The agreed merger of Mittal Steel and Arcelor provoked a storm of protest in Russia yesterday, amid threats of lawsuits and rumours of a Russian counter-bid.
While Lakshmi Mittal hailed the deal as a "seminal day" for the steel industry, Arcelor's jilted former merger partner, Russia's Severstal, said it was "reviewing its options". This included the possibility of suing for breach of contract. The Russian group claimed its agreement required Arcelor's board to recommend the Severstal deal.
The Arcelor board switched from backing the Severstal transaction to a sweetened Mittal offer on Sunday night, after five months in which the Luxembourg-based Arcelor had spurned all Mittal's advances.
Speculation also emerged yesterday that Severstal, owned by Alexey Mordashov, might mount a counter-bid for Arcelor, possibly in alliance with the fellow Russian oligarch Roman Abramovich. According to market sources, Severstal has secured a multibillion-euro loan facility from the investment bank ABN Amro to give itself firepower.
Mr Abramovich, the owner of Chelsea Football Club, agreed last week to buy a 41 per cent stake in Evraz Group, Russia's largest steel maker by volume, in a deal worth about $3bn (£1.6bn).
Severstal, under the previously agreed merger proposal with Arcelor, would have ended up with 25 per cent of the enlarged group. It is now entitled to a €140m (£97m) break fee.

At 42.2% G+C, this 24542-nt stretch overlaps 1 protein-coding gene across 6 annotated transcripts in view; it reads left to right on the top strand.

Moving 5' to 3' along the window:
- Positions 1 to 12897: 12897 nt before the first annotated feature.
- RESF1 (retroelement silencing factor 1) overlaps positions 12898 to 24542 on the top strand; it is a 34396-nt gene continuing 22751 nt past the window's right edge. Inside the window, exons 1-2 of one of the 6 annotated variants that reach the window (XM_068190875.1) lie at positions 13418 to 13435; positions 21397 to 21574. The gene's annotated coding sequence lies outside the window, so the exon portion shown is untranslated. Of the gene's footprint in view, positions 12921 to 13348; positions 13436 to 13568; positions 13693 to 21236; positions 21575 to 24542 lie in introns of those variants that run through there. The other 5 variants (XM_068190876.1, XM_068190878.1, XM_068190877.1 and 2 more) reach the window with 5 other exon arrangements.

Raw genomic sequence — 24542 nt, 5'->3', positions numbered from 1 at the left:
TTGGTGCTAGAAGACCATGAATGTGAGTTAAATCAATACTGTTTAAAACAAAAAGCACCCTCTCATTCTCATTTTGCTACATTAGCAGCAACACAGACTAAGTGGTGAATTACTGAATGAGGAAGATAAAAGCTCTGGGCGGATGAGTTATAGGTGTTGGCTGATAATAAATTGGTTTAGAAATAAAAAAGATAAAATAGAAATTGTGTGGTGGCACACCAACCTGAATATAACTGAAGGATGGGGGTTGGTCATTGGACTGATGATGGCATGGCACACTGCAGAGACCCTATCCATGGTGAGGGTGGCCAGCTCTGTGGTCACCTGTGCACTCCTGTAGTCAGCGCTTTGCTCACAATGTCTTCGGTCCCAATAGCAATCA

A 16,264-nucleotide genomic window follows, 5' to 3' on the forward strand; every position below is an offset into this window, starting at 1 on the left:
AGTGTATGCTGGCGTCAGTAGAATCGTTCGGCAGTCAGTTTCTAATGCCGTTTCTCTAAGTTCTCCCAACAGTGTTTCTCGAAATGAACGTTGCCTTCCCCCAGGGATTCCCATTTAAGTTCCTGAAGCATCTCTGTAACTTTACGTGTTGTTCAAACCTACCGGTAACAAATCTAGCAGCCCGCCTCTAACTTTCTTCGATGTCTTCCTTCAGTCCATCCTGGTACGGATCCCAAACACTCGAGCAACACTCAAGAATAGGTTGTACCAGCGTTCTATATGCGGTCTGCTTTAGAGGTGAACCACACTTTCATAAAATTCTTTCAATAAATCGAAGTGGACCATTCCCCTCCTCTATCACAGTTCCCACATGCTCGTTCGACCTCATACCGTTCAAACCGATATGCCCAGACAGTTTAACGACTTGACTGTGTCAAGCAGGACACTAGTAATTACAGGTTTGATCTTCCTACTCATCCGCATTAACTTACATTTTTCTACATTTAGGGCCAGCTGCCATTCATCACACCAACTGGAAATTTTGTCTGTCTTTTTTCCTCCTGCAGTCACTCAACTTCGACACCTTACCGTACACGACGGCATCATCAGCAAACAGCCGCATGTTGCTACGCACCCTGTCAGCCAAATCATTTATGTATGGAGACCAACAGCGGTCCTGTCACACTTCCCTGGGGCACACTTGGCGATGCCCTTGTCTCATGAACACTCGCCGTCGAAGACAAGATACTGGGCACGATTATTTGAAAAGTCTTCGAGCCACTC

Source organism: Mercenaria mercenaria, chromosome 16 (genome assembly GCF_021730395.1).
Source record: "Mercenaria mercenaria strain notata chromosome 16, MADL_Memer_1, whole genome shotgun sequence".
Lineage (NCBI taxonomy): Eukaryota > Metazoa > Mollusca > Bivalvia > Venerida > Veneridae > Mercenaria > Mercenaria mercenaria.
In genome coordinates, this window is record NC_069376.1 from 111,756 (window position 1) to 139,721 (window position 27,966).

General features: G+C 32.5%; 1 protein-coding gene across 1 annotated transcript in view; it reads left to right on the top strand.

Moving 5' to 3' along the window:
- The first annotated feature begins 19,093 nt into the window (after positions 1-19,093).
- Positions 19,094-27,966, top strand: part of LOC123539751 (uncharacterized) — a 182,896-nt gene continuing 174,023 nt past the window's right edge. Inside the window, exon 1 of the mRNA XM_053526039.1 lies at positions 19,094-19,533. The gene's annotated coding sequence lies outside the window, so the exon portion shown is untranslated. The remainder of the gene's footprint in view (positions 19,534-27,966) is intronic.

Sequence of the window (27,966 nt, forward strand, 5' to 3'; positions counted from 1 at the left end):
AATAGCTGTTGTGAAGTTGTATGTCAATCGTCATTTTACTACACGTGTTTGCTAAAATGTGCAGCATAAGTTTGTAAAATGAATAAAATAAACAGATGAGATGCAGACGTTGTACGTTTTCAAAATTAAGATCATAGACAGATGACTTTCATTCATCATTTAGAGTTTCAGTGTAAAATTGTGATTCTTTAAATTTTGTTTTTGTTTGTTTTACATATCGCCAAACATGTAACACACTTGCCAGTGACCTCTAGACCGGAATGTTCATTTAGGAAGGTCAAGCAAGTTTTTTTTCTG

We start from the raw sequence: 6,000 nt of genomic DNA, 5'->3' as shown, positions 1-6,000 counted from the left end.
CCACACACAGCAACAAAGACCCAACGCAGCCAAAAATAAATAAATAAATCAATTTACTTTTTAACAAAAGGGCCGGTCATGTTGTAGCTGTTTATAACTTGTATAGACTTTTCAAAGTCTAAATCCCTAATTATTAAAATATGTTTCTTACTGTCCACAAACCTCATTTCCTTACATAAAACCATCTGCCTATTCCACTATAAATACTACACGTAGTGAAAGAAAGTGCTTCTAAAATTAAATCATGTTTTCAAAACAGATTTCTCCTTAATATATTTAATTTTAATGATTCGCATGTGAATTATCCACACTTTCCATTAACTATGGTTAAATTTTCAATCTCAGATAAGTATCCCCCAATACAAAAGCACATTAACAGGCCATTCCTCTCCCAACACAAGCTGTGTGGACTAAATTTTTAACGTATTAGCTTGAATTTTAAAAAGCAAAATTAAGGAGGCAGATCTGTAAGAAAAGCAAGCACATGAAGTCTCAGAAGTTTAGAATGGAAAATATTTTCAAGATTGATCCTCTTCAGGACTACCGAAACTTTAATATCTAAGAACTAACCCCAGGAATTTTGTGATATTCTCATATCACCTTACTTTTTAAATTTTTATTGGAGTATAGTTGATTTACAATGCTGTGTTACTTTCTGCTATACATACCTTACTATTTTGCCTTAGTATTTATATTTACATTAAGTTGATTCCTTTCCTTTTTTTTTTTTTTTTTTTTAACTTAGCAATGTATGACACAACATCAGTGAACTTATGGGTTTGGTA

In Russia, Arcelor's rejection of the tie-up with Severstal led the country's politicians to declare that Russian companies were being discriminated against in the West. The country's Industry and Energy minister, Viktor Khristenko, who had warned of "Russophobia" last week, said yesterday "double standards" were in evidence in Arcelor's decision to pick Mittal Steel over Severstal. "I am completely dissatisfied with this decision and regard it as a bad sign," he said.
Mr Khristenko added: "As soon as the Russian economy strengthened and became open, we began to meet with certain attitudes - and more than once," referring to the Arcelor deal and political opposition to Gazprom's attempts to buy the British gas distributor Centrica.
Boris Gryzlov, the speaker of the Duma, Russia's lower house of parliament, said: "I consider the events taking place around this deal as an example of Russian business facing serious obstacles when trying to expand into global markets. The unprecedented propaganda campaign that has been launched around the merger of Russian company Severstal with Europe's Arcelor shows that people don't want to let us into global markets." Alexander Shokhin, head of the industry lobby the Russian Union of Industrialists and Entrepreneurs, said: "It looks like some people don't want to see Russia as a strategic partner in some countries."
The Severstal deal will still be put to Arcelor shareholders at an extraordinary meeting on Friday. To defeat the Russian deal, 50 per cent of Arcelor's entire issued share capital must vote against it. However, if Severstal gets through the EGM, it can still be subsequently annulled if more than 50 per cent of Arcelor shareholders accept the Mittal deal - which seems likely now it has the board's backing.
The Mittal cash-and-stock offer values Arcelor at about €24.6bn after Mittal shares fell in trading yesterday. The combined group would be three times larger than its nearest rival and would rank as the 40th biggest company in the world.
Under the deal, Arcelor shareholders will have 51 per cent of the new company, with Mittal investors owning the rest. Lakshmi Mittal's personal stake in the enlarged business will be 43 per cent.Reuse content